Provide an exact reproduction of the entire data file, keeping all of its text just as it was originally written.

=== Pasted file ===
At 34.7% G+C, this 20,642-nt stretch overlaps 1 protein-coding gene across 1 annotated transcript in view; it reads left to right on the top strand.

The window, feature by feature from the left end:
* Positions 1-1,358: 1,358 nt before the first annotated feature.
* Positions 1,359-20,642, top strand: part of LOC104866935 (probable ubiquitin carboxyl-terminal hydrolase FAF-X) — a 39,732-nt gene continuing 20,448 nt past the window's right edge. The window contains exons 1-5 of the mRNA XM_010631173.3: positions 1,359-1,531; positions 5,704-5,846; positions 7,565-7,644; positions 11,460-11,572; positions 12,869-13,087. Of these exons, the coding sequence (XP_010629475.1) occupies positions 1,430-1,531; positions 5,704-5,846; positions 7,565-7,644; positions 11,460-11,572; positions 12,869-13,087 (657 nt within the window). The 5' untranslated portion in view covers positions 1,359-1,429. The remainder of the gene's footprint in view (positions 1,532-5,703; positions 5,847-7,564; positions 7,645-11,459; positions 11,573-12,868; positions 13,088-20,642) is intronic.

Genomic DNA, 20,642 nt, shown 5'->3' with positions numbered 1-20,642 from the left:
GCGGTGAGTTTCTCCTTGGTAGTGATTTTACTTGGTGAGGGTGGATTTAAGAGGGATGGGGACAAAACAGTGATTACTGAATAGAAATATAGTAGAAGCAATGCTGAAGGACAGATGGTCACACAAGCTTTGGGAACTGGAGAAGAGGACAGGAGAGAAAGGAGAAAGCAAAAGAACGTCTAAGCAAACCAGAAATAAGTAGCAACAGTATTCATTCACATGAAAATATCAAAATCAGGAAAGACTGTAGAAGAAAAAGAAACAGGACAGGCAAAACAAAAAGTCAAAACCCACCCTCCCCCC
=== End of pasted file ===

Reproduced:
At 34.7% G+C, this 20,642-nt stretch overlaps 1 protein-coding gene across 1 annotated transcript in view; it reads left to right on the top strand.

The window, feature by feature from the left end:
* Positions 1-1,358: 1,358 nt before the first annotated feature.
* Positions 1,359-20,642, top strand: part of LOC104866935 (probable ubiquitin carboxyl-terminal hydrolase FAF-X) — a 39,732-nt gene continuing 20,448 nt past the window's right edge. The window contains exons 1-5 of the mRNA XM_010631173.3: positions 1,359-1,531; positions 5,704-5,846; positions 7,565-7,644; positions 11,460-11,572; positions 12,869-13,087. Of these exons, the coding sequence (XP_010629475.1) occupies positions 1,430-1,531; positions 5,704-5,846; positions 7,565-7,644; positions 11,460-11,572; positions 12,869-13,087 (657 nt within the window). The 5' untranslated portion in view covers positions 1,359-1,429. The remainder of the gene's footprint in view (positions 1,532-5,703; positions 5,847-7,564; positions 7,645-11,459; positions 11,573-12,868; positions 13,088-20,642) is intronic.

Genomic DNA, 20,642 nt, shown 5'->3' with positions numbered 1-20,642 from the left:
GCGGTGAGTTTCTCCTTGGTAGTGATTTTACTTGGTGAGGGTGGATTTAAGAGGGATGGGGACAAAACAGTGATTACTGAATAGAAATATAGTAGAAGCAATGCTGAAGGACAGATGGTCACACAAGCTTTGGGAACTGGAGAAGAGGACAGGAGAGAAAGGAGAAAGCAAAAGAACGTCTAAGCAAACCAGAAATAAGTAGCAACAGTATTCATTCACATGAAAATATCAAAATCAGGAAAGACTGTAGAAGAAAAAGAAACAGGACAGGCAAAACAAAAAGTCAAAACCCACCCTCCCCCC